* Financials dominate index gains
* ANZ breaks eight-day run of losses
By Susan Mathew
April 5 (Reuters) - Australian shares joined the positive turn in global sentiment after fears of an all-out trade war abated, with the United States expressing a willingness to negotiate after China swiftly countered U.S. tariffs with its own measures.
Wall Street ended with all three indices 1 percent higher and investors turning their attention to corporate earnings.
The S&P/ASX 200 index rose 0.6 percent, or 35.2 points to 5,796.6 at 0215 GMT. The benchmark had finished its previous session up 0.2 percent.
“The lead from Wall Street is what has prompted some local buying today,” said Christopher Conway, head of research and trading at Australian Stock Report.
Conway said that after China proposed its own new tariffs, market participants realised that the measures would not be in place for six months at least.
“It’s all part of the negotiating process. So Wall Street looked past those trade discussions and our markets did as well,” he said.
Banks led gains with the financial index rising 1.3 percent as the ‘Big Four’ climbed. ANZ ended an eight-day run of losses and was up 1.7 percent. Conway said ANZ had been getting towards being technically oversold.
Consumer stocks were well-bid with Treasury Wine Estates rising 2.4 percent and Wesfarmers gaining 0.8 percent. Data out on Wednesday showed that retail sales rose more than expected in March.
Commodity prices turned down with iron ore on the Dalian commodities exchange lower on Wednesday on worries of rising stock piles, while London copper closed 1.1 percent lower.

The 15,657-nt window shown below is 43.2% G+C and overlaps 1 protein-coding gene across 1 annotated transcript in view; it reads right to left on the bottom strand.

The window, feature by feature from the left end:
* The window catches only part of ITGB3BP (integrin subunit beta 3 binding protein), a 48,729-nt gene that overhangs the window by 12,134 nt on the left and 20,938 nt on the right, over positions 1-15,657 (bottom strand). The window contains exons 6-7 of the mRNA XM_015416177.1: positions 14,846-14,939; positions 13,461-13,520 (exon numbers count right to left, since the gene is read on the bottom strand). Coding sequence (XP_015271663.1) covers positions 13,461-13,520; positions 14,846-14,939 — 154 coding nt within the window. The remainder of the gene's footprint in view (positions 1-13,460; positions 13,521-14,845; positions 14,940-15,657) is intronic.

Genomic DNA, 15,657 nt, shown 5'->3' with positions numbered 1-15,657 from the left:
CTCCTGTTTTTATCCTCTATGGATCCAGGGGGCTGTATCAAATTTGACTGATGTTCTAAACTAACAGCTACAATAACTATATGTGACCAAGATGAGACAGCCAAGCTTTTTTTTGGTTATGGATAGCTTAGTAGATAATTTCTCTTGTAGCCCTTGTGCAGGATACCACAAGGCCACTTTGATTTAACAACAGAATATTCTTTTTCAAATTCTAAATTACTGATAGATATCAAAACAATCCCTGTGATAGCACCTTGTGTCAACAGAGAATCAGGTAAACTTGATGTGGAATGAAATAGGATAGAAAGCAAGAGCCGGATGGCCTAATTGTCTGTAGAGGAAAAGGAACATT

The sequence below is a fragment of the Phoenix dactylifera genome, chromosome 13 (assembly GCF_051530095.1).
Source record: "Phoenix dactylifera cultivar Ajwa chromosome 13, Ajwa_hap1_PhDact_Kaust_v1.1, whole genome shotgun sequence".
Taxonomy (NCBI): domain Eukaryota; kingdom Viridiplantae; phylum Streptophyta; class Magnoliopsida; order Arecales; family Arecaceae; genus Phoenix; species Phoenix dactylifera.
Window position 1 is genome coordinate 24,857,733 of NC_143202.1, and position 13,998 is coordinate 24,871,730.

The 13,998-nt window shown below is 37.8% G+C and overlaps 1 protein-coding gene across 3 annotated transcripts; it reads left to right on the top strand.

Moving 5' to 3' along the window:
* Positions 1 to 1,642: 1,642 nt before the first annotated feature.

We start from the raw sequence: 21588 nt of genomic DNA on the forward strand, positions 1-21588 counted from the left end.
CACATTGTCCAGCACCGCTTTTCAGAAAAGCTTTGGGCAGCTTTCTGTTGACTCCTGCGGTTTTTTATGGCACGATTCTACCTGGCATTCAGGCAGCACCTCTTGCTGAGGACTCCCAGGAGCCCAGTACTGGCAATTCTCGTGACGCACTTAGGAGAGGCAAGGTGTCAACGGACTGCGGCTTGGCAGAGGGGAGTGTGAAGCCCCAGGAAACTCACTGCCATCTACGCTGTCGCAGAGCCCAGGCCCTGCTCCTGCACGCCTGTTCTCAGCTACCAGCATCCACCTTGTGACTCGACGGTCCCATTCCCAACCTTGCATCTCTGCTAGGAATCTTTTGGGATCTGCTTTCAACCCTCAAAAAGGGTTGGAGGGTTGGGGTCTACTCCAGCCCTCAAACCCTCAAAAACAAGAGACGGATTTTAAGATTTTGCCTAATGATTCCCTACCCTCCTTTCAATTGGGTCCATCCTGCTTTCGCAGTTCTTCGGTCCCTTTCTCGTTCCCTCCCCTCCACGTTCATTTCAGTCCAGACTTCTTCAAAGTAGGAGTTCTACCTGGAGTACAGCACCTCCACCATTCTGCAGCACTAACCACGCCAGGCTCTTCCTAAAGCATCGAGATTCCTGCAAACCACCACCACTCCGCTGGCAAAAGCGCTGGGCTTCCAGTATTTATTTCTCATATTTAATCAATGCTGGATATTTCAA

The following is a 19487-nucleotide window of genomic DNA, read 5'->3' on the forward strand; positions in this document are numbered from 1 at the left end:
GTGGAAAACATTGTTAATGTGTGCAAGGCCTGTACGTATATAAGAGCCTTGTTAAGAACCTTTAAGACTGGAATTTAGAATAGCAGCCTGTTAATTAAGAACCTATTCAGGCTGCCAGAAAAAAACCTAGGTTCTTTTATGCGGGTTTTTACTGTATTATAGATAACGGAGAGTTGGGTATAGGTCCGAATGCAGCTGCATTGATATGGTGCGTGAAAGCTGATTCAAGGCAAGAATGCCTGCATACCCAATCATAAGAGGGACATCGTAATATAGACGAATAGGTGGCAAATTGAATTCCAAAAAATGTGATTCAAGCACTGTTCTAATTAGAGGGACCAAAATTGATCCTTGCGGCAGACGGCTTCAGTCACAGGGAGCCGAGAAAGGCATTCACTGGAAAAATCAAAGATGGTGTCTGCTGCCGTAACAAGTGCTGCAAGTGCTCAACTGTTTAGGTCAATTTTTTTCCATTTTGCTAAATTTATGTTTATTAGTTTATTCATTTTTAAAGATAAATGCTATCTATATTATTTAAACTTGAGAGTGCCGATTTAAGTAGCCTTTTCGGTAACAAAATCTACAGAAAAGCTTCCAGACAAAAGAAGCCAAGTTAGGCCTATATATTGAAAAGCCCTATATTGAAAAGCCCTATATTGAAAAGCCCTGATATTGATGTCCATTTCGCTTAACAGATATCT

Mining major BHP was down 0.3 percent and rival Rio Tinto dropped 1.2 percent while Fortescue Metals , the world’s fourth-largest iron ore producer, was 2.4 percent lower.
Gas and electricity company AGL Energy hit its lowest in a week, dipping 1.3 percent a day after Australia’s Prime Minister urged AGL to consider Alinta Energy’s interest in buying AGL’s old coal-burning Liddell power plant in New South Wales state.
MG Unit Trust, a listed funding vehicle for Australia’s Murray Goulburn dairy co-operative, was 0.5 percent lower ahead of a shareholder vote on a takeover offer from Canada’s Saputo Inc.
The Australian competition regulator cleared the $1 billion Saputo bid for Australia’s largest dairy producer on Wednesday.
New Zealand’s benchmark S&P/NZX 50 index was 0.2 percent, or 16.91 points, lower at 8,381.17, after two sessions of gains.
Healthcare stocks Fisher & Paykel and Ryman Healthcare were among the biggest drags, down 0.9 percent each.
Telco Spark New Zealand weighed most on the index, down 2.2 percent, hitting a near five-month low.
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$1 = 1.2975 Australian dollars Reporting by Susan Mathew in Bengaluru; additional reporting by Ambar Warrick; Editing by Eric Meijer